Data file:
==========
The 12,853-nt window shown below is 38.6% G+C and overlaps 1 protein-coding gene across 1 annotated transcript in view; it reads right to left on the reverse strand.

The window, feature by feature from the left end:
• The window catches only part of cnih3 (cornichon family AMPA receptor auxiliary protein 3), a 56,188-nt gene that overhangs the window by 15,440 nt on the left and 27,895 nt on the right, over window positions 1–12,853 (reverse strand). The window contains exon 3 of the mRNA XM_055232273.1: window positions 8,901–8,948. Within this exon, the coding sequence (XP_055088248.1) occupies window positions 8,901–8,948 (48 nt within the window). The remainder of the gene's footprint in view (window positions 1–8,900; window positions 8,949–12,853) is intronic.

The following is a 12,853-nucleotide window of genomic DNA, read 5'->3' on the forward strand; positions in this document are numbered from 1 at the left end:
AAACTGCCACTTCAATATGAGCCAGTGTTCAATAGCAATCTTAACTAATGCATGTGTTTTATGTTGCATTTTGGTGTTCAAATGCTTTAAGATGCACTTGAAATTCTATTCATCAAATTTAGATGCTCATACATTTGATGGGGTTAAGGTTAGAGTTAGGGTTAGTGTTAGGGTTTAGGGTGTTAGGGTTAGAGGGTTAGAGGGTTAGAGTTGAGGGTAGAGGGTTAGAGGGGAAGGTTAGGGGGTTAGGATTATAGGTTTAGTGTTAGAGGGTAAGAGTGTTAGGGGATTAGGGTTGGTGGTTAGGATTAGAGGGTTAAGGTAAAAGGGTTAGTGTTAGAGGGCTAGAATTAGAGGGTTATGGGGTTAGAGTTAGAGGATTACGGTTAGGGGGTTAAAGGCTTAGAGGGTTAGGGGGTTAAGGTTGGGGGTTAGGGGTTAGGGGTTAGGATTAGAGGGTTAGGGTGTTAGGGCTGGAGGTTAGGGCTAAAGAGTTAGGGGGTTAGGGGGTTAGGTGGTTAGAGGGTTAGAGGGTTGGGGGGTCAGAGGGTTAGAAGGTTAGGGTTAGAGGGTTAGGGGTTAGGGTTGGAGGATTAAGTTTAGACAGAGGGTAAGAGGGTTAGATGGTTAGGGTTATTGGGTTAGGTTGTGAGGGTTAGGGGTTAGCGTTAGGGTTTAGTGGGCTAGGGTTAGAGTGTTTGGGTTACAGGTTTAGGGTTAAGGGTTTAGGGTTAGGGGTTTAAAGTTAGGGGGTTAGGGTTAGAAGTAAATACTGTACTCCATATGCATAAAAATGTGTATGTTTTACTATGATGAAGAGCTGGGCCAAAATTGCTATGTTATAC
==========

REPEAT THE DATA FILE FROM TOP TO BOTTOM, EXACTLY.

The 12,853-nt window shown below is 38.6% G+C and overlaps 1 protein-coding gene across 1 annotated transcript in view; it reads right to left on the reverse strand.

The window, feature by feature from the left end:
• The window catches only part of cnih3 (cornichon family AMPA receptor auxiliary protein 3), a 56,188-nt gene that overhangs the window by 15,440 nt on the left and 27,895 nt on the right, over window positions 1–12,853 (reverse strand). The window contains exon 3 of the mRNA XM_055232273.1: window positions 8,901–8,948. Within this exon, the coding sequence (XP_055088248.1) occupies window positions 8,901–8,948 (48 nt within the window). The remainder of the gene's footprint in view (window positions 1–8,900; window positions 8,949–12,853) is intronic.

The following is a 12,853-nucleotide window of genomic DNA, read 5'->3' on the forward strand; positions in this document are numbered from 1 at the left end:
AAACTGCCACTTCAATATGAGCCAGTGTTCAATAGCAATCTTAACTAATGCATGTGTTTTATGTTGCATTTTGGTGTTCAAATGCTTTAAGATGCACTTGAAATTCTATTCATCAAATTTAGATGCTCATACATTTGATGGGGTTAAGGTTAGAGTTAGGGTTAGTGTTAGGGTTTAGGGTGTTAGGGTTAGAGGGTTAGAGGGTTAGAGTTGAGGGTAGAGGGTTAGAGGGGAAGGTTAGGGGGTTAGGATTATAGGTTTAGTGTTAGAGGGTAAGAGTGTTAGGGGATTAGGGTTGGTGGTTAGGATTAGAGGGTTAAGGTAAAAGGGTTAGTGTTAGAGGGCTAGAATTAGAGGGTTATGGGGTTAGAGTTAGAGGATTACGGTTAGGGGGTTAAAGGCTTAGAGGGTTAGGGGGTTAAGGTTGGGGGTTAGGGGTTAGGGGTTAGGATTAGAGGGTTAGGGTGTTAGGGCTGGAGGTTAGGGCTAAAGAGTTAGGGGGTTAGGGGGTTAGGTGGTTAGAGGGTTAGAGGGTTGGGGGGTCAGAGGGTTAGAAGGTTAGGGTTAGAGGGTTAGGGGTTAGGGTTGGAGGATTAAGTTTAGACAGAGGGTAAGAGGGTTAGATGGTTAGGGTTATTGGGTTAGGTTGTGAGGGTTAGGGGTTAGCGTTAGGGTTTAGTGGGCTAGGGTTAGAGTGTTTGGGTTACAGGTTTAGGGTTAAGGGTTTAGGGTTAGGGGTTTAAAGTTAGGGGGTTAGGGTTAGAAGTAAATACTGTACTCCATATGCATAAAAATGTGTATGTTTTACTATGATGAAGAGCTGGGCCAAAATTGCTATGTTATAC